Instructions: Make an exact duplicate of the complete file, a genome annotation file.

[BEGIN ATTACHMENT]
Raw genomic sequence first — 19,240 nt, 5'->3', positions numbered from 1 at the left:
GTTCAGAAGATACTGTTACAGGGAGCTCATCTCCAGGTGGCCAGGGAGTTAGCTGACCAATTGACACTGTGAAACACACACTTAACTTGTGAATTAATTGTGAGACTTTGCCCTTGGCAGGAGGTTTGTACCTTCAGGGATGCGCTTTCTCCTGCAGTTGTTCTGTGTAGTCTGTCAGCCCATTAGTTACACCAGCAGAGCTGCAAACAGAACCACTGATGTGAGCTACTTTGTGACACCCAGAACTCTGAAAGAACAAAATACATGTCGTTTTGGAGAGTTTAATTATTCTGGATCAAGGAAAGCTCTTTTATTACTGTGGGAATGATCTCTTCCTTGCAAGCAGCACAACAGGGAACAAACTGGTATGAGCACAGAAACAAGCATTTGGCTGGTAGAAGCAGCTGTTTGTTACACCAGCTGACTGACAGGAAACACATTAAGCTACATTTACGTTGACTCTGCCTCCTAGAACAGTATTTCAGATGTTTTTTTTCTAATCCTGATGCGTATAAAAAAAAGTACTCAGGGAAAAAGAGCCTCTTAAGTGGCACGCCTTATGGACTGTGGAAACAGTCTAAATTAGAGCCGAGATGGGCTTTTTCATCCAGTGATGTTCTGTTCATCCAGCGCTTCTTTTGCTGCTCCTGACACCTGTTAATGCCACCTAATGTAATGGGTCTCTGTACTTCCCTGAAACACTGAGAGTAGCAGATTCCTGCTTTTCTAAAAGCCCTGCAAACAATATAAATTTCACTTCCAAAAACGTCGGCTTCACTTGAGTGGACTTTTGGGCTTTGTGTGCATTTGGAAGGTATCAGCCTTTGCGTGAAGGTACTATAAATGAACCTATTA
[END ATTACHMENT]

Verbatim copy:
Raw genomic sequence first — 19,240 nt, 5'->3', positions numbered from 1 at the left:
GTTCAGAAGATACTGTTACAGGGAGCTCATCTCCAGGTGGCCAGGGAGTTAGCTGACCAATTGACACTGTGAAACACACACTTAACTTGTGAATTAATTGTGAGACTTTGCCCTTGGCAGGAGGTTTGTACCTTCAGGGATGCGCTTTCTCCTGCAGTTGTTCTGTGTAGTCTGTCAGCCCATTAGTTACACCAGCAGAGCTGCAAACAGAACCACTGATGTGAGCTACTTTGTGACACCCAGAACTCTGAAAGAACAAAATACATGTCGTTTTGGAGAGTTTAATTATTCTGGATCAAGGAAAGCTCTTTTATTACTGTGGGAATGATCTCTTCCTTGCAAGCAGCACAACAGGGAACAAACTGGTATGAGCACAGAAACAAGCATTTGGCTGGTAGAAGCAGCTGTTTGTTACACCAGCTGACTGACAGGAAACACATTAAGCTACATTTACGTTGACTCTGCCTCCTAGAACAGTATTTCAGATGTTTTTTTTCTAATCCTGATGCGTATAAAAAAAAGTACTCAGGGAAAAAGAGCCTCTTAAGTGGCACGCCTTATGGACTGTGGAAACAGTCTAAATTAGAGCCGAGATGGGCTTTTTCATCCAGTGATGTTCTGTTCATCCAGCGCTTCTTTTGCTGCTCCTGACACCTGTTAATGCCACCTAATGTAATGGGTCTCTGTACTTCCCTGAAACACTGAGAGTAGCAGATTCCTGCTTTTCTAAAAGCCCTGCAAACAATATAAATTTCACTTCCAAAAACGTCGGCTTCACTTGAGTGGACTTTTGGGCTTTGTGTGCATTTGGAAGGTATCAGCCTTTGCGTGAAGGTACTATAAATGAACCTATTA